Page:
You run into difficult situations with tenants, such as someone frustrated over an ongoing maintenance issue. Your goal is to de-escalate these encounters while remaining professional throughout the interaction. Sometimes it can be difficult, especially if you're dealing with a non-paying tenant, but you can use these methods to keep everything under control. 

Show Sympathy

You don't have to agree with the tenant's complaint to show sympathy for their situation. In many cases, simply showing that you're listening to what they're saying can quickly calm them down so you can have a productive conversation. One way to do this is to repeat what they told you, in your own words. If you're misunderstanding some aspect of their concern, they can correct it right away rather than letting frustration mount. Also make sure to apologize for their frustrations. 

Take a Problem Solving Stance

The tenant doesn't always get what they want for a resolution, depending on the situation. When you take a proactive problem solving stance, they feel better because something is getting done about the problem. Try to frame it as a collaborative effort so the tenant feels involved and in the loop. Start off by either promising to fix the issue and providing a timeframe if it's something you can immediately address. For example, basic maintenance issues get handled with a quick call and a check-in with the tenant on their availability.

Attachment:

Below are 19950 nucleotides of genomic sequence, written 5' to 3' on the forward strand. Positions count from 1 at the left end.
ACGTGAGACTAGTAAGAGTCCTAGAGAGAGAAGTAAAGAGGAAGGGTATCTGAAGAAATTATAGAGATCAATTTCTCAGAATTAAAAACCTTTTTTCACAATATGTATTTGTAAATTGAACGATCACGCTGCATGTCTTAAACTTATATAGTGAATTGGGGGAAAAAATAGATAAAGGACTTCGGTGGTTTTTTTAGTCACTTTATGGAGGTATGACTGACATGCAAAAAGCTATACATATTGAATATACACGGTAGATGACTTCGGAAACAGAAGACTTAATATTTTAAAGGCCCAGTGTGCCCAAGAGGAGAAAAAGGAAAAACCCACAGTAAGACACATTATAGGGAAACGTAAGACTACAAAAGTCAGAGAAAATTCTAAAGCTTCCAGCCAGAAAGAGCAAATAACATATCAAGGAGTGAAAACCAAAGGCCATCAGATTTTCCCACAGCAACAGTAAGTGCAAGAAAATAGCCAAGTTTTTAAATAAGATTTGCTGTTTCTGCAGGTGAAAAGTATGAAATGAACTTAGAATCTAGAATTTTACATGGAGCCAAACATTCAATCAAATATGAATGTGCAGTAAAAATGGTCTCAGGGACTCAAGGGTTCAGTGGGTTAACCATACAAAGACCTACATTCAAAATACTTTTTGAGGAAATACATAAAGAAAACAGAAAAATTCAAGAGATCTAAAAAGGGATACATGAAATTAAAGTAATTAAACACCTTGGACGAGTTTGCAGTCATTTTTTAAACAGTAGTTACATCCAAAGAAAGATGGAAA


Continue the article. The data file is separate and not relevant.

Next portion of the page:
Sometimes you can't resolve a problem so easily, especially if you don't agree with what the tenant wants as a solution. Counter with a reasonable compromise and explain the reasoning behind it. Sometimes tenants don't know why you can't do something, and they're more understanding once they have this information. 

Stay in Touch

Confrontation is difficult and it's natural to want to avoid putting yourself in that situation. However, if you give a tenant a run-around they're going to get far more frustrated than they originally were. By addressing issues head-on, you limit the amount of anger and resentment that could build up in your tenant. You improve the long-term relationship by dealing with some short term discomfort. If the tenant is argumentative and angry to the point of getting in the way of a productive conversation, disengage politely and reconnect at a later time. 

Keep your voice calm and even toned. You may have a natural inclination to match the volume and intensity of the tenant, but that escalates the situation and makes everything worse. You don't have to sit there and take verbal abuse, but you do need to remain in control of the conversation.